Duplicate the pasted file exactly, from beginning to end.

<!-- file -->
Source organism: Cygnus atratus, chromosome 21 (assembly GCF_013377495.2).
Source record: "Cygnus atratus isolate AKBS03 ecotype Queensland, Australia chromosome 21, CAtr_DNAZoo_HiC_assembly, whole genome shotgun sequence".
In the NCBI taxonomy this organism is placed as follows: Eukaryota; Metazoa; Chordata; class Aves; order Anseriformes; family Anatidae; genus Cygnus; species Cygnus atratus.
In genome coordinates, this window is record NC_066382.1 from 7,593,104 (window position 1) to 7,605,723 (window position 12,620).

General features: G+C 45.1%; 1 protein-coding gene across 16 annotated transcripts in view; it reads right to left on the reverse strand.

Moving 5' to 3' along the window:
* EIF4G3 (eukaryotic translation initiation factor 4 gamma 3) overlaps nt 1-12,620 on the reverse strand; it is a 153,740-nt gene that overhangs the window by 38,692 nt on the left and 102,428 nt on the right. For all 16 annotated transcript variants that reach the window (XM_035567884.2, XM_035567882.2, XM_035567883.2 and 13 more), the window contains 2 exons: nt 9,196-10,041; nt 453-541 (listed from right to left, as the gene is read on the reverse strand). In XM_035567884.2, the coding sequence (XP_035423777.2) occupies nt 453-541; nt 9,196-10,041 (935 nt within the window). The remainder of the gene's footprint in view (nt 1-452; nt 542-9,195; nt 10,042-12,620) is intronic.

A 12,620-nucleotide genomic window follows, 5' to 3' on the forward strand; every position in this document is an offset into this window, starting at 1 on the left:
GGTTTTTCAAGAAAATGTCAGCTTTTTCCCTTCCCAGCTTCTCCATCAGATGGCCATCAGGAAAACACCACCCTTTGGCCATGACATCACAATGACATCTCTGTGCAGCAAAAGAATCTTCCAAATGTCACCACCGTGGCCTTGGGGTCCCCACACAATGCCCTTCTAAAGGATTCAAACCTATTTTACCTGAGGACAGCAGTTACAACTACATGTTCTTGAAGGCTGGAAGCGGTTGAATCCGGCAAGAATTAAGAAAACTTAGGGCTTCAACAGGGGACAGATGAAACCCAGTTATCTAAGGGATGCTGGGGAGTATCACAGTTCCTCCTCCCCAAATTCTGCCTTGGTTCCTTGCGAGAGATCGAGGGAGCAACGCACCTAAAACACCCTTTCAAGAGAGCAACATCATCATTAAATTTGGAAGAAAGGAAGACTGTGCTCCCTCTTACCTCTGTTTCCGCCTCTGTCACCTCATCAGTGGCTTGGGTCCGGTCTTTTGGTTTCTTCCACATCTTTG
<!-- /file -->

Source organism: Cygnus atratus, chromosome 21 (assembly GCF_013377495.2).
Source record: "Cygnus atratus isolate AKBS03 ecotype Queensland, Australia chromosome 21, CAtr_DNAZoo_HiC_assembly, whole genome shotgun sequence".
In the NCBI taxonomy this organism is placed as follows: Eukaryota; Metazoa; Chordata; class Aves; order Anseriformes; family Anatidae; genus Cygnus; species Cygnus atratus.
In genome coordinates, this window is record NC_066382.1 from 7,593,104 (window position 1) to 7,605,723 (window position 12,620).

General features: G+C 45.1%; 1 protein-coding gene across 16 annotated transcripts in view; it reads right to left on the reverse strand.

Moving 5' to 3' along the window:
* EIF4G3 (eukaryotic translation initiation factor 4 gamma 3) overlaps nt 1-12,620 on the reverse strand; it is a 153,740-nt gene that overhangs the window by 38,692 nt on the left and 102,428 nt on the right. For all 16 annotated transcript variants that reach the window (XM_035567884.2, XM_035567882.2, XM_035567883.2 and 13 more), the window contains 2 exons: nt 9,196-10,041; nt 453-541 (listed from right to left, as the gene is read on the reverse strand). In XM_035567884.2, the coding sequence (XP_035423777.2) occupies nt 453-541; nt 9,196-10,041 (935 nt within the window). The remainder of the gene's footprint in view (nt 1-452; nt 542-9,195; nt 10,042-12,620) is intronic.

A 12,620-nucleotide genomic window follows, 5' to 3' on the forward strand; every position in this document is an offset into this window, starting at 1 on the left:
GGTTTTTCAAGAAAATGTCAGCTTTTTCCCTTCCCAGCTTCTCCATCAGATGGCCATCAGGAAAACACCACCCTTTGGCCATGACATCACAATGACATCTCTGTGCAGCAAAAGAATCTTCCAAATGTCACCACCGTGGCCTTGGGGTCCCCACACAATGCCCTTCTAAAGGATTCAAACCTATTTTACCTGAGGACAGCAGTTACAACTACATGTTCTTGAAGGCTGGAAGCGGTTGAATCCGGCAAGAATTAAGAAAACTTAGGGCTTCAACAGGGGACAGATGAAACCCAGTTATCTAAGGGATGCTGGGGAGTATCACAGTTCCTCCTCCCCAAATTCTGCCTTGGTTCCTTGCGAGAGATCGAGGGAGCAACGCACCTAAAACACCCTTTCAAGAGAGCAACATCATCATTAAATTTGGAAGAAAGGAAGACTGTGCTCCCTCTTACCTCTGTTTCCGCCTCTGTCACCTCATCAGTGGCTTGGGTCCGGTCTTTTGGTTTCTTCCACATCTTTG